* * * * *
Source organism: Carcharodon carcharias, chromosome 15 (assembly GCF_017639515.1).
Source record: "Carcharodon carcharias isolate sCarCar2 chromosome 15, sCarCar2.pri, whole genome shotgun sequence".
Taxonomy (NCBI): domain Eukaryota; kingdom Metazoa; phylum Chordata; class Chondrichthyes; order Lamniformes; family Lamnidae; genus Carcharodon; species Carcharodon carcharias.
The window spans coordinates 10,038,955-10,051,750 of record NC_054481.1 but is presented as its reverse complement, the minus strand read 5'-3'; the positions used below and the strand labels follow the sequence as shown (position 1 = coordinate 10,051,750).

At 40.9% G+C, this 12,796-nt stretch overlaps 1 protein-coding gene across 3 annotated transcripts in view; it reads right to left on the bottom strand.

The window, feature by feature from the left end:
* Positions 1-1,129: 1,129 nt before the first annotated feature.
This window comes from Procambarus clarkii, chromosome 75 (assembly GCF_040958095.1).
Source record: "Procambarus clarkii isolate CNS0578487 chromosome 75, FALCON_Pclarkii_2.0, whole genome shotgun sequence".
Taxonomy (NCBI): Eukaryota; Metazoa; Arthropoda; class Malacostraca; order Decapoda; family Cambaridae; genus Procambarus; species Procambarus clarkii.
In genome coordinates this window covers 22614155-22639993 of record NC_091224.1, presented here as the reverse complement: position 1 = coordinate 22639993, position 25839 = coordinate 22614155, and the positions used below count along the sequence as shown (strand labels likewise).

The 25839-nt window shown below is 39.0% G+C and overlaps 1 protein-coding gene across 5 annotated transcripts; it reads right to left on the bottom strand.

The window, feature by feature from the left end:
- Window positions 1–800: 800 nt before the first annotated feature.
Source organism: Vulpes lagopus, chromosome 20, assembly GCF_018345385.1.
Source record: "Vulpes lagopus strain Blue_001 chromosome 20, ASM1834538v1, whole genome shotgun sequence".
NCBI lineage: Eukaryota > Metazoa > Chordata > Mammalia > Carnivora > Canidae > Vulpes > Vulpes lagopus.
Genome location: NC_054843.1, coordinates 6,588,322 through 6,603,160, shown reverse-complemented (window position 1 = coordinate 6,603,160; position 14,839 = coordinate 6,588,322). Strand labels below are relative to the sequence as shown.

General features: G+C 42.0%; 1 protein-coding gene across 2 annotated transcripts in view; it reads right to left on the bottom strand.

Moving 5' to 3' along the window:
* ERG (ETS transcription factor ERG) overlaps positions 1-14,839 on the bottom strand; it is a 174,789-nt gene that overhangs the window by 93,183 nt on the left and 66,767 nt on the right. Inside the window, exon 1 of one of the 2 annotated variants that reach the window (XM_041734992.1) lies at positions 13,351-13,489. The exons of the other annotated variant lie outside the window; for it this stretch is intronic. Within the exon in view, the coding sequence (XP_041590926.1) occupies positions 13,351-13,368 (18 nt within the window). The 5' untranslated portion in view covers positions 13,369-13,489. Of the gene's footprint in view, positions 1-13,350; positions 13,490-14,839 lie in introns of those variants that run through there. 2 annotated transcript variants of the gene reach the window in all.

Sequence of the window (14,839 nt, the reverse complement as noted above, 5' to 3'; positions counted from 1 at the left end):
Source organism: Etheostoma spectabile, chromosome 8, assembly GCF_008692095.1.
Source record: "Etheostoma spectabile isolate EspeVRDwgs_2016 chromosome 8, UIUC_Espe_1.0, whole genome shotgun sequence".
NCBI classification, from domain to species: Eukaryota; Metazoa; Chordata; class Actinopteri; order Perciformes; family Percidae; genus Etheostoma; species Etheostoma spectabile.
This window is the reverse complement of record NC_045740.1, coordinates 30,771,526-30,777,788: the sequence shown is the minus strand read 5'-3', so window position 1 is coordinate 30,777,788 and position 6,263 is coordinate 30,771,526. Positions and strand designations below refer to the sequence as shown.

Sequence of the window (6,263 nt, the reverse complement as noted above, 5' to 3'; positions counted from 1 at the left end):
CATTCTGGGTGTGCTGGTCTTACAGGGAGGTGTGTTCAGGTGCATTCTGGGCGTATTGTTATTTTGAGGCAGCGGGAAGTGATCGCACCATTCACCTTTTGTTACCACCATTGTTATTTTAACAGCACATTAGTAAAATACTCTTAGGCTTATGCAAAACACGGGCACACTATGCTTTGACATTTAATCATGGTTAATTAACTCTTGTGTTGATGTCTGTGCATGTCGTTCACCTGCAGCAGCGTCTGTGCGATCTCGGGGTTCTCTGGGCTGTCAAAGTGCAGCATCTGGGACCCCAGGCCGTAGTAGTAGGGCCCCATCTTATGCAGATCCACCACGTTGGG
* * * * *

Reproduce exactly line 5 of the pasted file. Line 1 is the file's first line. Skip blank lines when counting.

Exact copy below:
At 40.9% G+C, this 12,796-nt stretch overlaps 1 protein-coding gene across 3 annotated transcripts in view; it reads right to left on the bottom strand.